Some people may think that an ingenious strategy to avoid giving a police officer your blood alcohol levels is to refuse the breath test. Such a simple denial must be a good strategy for getting off the hook of a DUI, right? Well, actually, that isn’t the case. Sure, you can refuse the breath test if you want to — but that doesn’t mean it’s a good idea.
The first thing to realize about DUIs and your rights is that, actually, you are bound by the law to consent to a breath test when a police officer lawfully pulls you over on the suspicion of drunk driving. It’s part of the deal when you get a driver’s license: the state issues you a license and, in exchange, you agree to “implied consent,” which basically means that you have to agree to a breath test since you agreed to accept a driver’s license.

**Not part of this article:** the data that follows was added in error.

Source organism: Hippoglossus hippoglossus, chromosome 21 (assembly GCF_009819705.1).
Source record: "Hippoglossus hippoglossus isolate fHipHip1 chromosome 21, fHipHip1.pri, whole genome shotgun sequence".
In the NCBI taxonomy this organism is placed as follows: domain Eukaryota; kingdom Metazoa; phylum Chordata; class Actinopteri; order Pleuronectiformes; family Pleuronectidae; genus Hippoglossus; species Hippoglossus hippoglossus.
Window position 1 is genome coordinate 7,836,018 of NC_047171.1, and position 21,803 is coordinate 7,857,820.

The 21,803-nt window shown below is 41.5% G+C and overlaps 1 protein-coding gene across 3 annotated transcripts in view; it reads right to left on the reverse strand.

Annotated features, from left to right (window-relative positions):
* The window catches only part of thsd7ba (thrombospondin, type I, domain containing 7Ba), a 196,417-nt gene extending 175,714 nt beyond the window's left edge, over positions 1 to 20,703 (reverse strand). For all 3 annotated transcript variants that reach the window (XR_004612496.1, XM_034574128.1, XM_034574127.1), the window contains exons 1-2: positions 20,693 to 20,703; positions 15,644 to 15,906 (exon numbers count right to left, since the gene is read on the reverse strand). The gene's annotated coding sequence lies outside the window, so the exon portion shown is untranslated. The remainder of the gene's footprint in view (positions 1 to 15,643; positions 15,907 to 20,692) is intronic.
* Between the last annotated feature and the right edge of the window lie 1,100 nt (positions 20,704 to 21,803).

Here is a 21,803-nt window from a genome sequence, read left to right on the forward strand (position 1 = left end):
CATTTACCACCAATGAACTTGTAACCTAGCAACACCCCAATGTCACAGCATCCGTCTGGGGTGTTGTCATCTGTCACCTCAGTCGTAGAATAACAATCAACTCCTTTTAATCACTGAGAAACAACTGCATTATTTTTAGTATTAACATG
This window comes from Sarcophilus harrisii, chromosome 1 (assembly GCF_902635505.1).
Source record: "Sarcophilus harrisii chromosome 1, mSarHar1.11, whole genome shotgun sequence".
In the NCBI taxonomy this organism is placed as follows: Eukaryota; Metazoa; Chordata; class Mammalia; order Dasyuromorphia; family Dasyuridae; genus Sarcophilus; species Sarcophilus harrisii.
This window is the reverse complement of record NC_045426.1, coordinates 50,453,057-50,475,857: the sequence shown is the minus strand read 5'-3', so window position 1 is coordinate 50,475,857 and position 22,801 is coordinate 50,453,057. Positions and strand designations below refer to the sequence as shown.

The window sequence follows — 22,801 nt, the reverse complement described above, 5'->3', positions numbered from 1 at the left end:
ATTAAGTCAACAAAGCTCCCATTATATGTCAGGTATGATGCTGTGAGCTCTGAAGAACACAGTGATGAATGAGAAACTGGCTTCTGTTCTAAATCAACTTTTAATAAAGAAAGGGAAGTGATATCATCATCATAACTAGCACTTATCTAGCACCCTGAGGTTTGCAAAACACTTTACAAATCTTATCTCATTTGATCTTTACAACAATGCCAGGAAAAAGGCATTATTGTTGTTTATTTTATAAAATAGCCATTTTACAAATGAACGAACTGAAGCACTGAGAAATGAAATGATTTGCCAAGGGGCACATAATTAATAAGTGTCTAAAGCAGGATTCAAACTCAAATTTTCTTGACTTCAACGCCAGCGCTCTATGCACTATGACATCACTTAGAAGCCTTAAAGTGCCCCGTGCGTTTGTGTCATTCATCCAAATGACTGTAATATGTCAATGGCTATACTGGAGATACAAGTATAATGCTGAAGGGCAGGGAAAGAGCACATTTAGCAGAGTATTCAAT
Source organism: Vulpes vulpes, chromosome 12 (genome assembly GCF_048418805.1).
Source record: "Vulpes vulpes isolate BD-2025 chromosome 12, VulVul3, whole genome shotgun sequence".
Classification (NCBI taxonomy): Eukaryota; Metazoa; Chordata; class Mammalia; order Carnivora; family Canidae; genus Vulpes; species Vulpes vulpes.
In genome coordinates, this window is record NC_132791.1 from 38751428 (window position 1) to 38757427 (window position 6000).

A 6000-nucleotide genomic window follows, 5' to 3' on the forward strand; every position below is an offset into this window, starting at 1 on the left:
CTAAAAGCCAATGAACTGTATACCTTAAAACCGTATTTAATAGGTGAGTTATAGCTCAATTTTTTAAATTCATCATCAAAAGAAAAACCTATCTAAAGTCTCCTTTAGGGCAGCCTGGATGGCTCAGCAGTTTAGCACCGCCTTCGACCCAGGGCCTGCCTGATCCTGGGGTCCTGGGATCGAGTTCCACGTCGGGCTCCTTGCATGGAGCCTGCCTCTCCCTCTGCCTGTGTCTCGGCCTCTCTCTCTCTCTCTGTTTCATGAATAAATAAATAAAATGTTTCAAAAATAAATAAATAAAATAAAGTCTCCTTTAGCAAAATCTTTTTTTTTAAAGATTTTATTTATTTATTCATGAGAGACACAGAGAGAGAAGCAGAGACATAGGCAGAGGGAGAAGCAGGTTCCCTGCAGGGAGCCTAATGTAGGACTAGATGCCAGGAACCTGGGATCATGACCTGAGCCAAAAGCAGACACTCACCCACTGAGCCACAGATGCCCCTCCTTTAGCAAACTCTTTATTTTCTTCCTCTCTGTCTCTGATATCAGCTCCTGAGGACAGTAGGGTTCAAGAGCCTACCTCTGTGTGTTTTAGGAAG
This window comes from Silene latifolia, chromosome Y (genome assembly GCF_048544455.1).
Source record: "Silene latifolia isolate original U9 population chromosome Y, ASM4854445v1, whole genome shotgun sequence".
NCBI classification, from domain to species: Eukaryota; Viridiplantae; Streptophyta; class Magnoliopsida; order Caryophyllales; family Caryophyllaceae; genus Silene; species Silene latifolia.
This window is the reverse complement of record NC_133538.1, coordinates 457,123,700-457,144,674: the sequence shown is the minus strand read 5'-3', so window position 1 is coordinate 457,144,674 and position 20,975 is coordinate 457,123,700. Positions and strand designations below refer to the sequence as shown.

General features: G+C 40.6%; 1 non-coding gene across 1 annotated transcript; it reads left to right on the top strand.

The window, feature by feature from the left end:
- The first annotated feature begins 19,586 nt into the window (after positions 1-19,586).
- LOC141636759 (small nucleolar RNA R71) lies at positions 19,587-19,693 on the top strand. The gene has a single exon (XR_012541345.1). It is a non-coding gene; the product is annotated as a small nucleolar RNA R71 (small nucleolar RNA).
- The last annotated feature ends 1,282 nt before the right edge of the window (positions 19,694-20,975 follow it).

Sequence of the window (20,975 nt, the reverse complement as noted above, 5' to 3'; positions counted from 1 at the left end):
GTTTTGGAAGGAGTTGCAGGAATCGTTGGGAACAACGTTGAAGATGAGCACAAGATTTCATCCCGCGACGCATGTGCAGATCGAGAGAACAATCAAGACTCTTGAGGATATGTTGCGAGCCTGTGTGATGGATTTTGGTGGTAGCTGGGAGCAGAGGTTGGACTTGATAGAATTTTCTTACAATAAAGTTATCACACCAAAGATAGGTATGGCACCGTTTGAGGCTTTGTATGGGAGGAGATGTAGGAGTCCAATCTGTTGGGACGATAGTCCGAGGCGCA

And yet, you can still refuse a breath test if you want. Here’s the thing, though: refusing that test can be way worse than just consenting to the test and then fighting your case in court.
If you refuse the test, you will lose your license and you will be subject to jail time. Additionally, the police have ways to get the information that the breath test would have yielded anyway. And if that wasn’t enough, the prosecution could even use your refusal against you in court (should your case go that far).
The point is this: know your rights. You have the right to remain silent. You don’t have to answer any questions the police ask you without an attorney present. Consult with an attorney as soon as possible if you have been accused of driving under the influence.
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Source: FindLaw, “Can I Refuse a Breathalyzer Test?,” Accessed Oct. 27, 2015